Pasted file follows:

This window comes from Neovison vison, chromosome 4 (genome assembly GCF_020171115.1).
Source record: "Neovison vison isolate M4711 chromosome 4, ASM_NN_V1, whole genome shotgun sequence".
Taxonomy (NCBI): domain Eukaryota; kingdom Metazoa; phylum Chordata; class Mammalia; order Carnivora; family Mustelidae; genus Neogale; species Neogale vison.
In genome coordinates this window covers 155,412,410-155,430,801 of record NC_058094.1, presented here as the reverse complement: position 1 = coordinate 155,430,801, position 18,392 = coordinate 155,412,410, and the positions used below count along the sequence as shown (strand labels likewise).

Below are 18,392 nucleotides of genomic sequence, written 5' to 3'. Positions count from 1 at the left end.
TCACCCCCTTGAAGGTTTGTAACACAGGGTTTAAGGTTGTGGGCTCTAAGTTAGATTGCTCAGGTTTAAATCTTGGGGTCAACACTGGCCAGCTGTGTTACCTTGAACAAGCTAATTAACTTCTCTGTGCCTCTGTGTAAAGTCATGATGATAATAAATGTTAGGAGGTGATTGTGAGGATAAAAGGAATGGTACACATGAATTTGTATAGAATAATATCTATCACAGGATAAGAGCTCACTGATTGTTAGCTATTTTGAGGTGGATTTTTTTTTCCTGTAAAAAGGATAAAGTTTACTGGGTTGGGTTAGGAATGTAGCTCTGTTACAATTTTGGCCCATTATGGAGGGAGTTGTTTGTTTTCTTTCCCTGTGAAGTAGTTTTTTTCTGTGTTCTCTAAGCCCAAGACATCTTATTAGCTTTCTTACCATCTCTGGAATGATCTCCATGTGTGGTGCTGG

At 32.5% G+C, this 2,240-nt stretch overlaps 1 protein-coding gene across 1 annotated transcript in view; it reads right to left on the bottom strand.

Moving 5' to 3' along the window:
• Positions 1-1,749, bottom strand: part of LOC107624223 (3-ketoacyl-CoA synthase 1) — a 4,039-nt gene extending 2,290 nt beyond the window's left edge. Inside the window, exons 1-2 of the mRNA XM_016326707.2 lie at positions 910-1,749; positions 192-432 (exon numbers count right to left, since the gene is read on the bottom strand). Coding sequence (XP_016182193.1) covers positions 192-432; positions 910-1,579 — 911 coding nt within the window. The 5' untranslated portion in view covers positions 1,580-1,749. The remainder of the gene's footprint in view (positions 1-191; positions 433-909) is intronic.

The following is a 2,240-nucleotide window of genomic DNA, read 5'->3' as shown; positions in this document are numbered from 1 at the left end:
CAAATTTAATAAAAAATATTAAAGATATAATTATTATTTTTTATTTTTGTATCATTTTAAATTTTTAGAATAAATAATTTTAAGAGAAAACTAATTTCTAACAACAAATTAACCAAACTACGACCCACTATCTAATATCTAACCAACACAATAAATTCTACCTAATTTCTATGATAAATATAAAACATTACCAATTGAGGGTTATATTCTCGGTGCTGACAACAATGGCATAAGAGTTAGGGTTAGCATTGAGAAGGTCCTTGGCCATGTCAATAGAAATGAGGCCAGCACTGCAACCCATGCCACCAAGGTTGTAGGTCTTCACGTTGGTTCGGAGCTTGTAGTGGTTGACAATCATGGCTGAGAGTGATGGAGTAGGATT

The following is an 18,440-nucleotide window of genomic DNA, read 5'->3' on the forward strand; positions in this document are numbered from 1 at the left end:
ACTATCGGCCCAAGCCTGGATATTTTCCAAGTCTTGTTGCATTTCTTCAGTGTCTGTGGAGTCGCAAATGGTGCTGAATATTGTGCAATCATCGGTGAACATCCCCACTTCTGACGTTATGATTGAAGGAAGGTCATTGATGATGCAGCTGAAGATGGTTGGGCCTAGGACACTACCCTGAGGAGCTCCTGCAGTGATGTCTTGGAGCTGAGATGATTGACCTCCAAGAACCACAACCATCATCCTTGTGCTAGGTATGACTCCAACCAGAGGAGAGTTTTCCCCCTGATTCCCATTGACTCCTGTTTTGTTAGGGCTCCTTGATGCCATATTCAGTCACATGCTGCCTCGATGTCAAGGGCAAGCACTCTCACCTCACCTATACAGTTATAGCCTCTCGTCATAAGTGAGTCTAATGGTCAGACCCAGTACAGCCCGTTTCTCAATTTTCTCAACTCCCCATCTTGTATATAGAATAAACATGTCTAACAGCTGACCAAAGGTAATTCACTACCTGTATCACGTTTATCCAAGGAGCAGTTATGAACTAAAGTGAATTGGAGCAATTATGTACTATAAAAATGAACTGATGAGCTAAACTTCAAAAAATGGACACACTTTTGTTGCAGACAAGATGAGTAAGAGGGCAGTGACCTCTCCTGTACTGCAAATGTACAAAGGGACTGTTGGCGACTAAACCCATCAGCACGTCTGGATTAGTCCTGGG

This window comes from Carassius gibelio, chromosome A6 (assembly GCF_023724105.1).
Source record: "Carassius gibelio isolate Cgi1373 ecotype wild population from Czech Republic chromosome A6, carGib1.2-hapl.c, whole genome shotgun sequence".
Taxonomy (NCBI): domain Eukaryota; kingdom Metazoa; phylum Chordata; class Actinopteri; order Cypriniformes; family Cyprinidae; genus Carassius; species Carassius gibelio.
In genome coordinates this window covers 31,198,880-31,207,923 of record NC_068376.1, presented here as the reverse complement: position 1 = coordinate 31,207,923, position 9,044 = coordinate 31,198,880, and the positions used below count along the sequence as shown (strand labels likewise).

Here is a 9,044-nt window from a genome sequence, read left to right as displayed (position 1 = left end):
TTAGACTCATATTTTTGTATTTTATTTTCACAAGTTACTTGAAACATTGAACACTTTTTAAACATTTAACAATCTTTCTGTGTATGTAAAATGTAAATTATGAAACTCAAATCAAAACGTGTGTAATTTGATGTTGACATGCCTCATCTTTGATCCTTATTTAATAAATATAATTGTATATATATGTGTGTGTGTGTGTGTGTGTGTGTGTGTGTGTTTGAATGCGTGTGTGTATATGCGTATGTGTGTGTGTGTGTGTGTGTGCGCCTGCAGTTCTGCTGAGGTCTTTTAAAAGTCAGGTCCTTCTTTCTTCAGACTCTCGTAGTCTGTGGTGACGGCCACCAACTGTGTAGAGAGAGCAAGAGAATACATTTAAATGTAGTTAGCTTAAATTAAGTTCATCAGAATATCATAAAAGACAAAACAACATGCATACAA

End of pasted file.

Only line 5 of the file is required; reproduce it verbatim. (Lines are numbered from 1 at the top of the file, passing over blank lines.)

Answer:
Below are 18,392 nucleotides of genomic sequence, written 5' to 3'. Positions count from 1 at the left end.